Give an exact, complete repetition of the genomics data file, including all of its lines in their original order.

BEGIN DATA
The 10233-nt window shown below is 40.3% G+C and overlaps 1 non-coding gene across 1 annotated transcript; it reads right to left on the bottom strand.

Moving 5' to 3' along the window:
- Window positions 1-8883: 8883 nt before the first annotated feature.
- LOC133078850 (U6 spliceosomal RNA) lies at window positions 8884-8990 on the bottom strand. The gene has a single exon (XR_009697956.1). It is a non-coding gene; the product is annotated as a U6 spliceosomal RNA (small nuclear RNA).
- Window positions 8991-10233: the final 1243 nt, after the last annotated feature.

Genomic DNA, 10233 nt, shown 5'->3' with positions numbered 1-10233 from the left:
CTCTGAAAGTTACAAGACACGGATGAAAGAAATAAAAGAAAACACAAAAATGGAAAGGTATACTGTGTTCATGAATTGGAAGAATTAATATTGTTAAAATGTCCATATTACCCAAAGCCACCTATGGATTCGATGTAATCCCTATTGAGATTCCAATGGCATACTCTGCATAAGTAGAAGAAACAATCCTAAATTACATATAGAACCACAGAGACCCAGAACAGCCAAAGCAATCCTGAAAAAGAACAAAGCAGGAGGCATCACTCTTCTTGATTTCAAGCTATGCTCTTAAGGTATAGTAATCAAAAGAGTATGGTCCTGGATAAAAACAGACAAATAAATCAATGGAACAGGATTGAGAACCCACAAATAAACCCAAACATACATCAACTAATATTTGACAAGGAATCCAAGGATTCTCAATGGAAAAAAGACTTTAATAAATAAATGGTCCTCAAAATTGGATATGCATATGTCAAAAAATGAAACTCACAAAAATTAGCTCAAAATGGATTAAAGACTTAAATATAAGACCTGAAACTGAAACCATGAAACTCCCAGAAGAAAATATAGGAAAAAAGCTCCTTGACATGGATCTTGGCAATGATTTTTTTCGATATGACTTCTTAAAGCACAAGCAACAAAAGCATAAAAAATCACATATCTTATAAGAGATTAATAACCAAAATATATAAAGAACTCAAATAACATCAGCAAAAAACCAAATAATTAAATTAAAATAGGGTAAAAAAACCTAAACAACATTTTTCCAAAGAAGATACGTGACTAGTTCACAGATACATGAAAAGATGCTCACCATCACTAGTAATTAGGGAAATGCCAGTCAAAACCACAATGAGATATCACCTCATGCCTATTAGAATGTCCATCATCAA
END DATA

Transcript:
The 10233-nt window shown below is 40.3% G+C and overlaps 1 non-coding gene across 1 annotated transcript; it reads right to left on the bottom strand.

Moving 5' to 3' along the window:
- Window positions 1-8883: 8883 nt before the first annotated feature.
- LOC133078850 (U6 spliceosomal RNA) lies at window positions 8884-8990 on the bottom strand. The gene has a single exon (XR_009697956.1). It is a non-coding gene; the product is annotated as a U6 spliceosomal RNA (small nuclear RNA).
- Window positions 8991-10233: the final 1243 nt, after the last annotated feature.

Genomic DNA, 10233 nt, shown 5'->3' with positions numbered 1-10233 from the left:
CTCTGAAAGTTACAAGACACGGATGAAAGAAATAAAAGAAAACACAAAAATGGAAAGGTATACTGTGTTCATGAATTGGAAGAATTAATATTGTTAAAATGTCCATATTACCCAAAGCCACCTATGGATTCGATGTAATCCCTATTGAGATTCCAATGGCATACTCTGCATAAGTAGAAGAAACAATCCTAAATTACATATAGAACCACAGAGACCCAGAACAGCCAAAGCAATCCTGAAAAAGAACAAAGCAGGAGGCATCACTCTTCTTGATTTCAAGCTATGCTCTTAAGGTATAGTAATCAAAAGAGTATGGTCCTGGATAAAAACAGACAAATAAATCAATGGAACAGGATTGAGAACCCACAAATAAACCCAAACATACATCAACTAATATTTGACAAGGAATCCAAGGATTCTCAATGGAAAAAAGACTTTAATAAATAAATGGTCCTCAAAATTGGATATGCATATGTCAAAAAATGAAACTCACAAAAATTAGCTCAAAATGGATTAAAGACTTAAATATAAGACCTGAAACTGAAACCATGAAACTCCCAGAAGAAAATATAGGAAAAAAGCTCCTTGACATGGATCTTGGCAATGATTTTTTTCGATATGACTTCTTAAAGCACAAGCAACAAAAGCATAAAAAATCACATATCTTATAAGAGATTAATAACCAAAATATATAAAGAACTCAAATAACATCAGCAAAAAACCAAATAATTAAATTAAAATAGGGTAAAAAAACCTAAACAACATTTTTCCAAAGAAGATACGTGACTAGTTCACAGATACATGAAAAGATGCTCACCATCACTAGTAATTAGGGAAATGCCAGTCAAAACCACAATGAGATATCACCTCATGCCTATTAGAATGTCCATCATCAA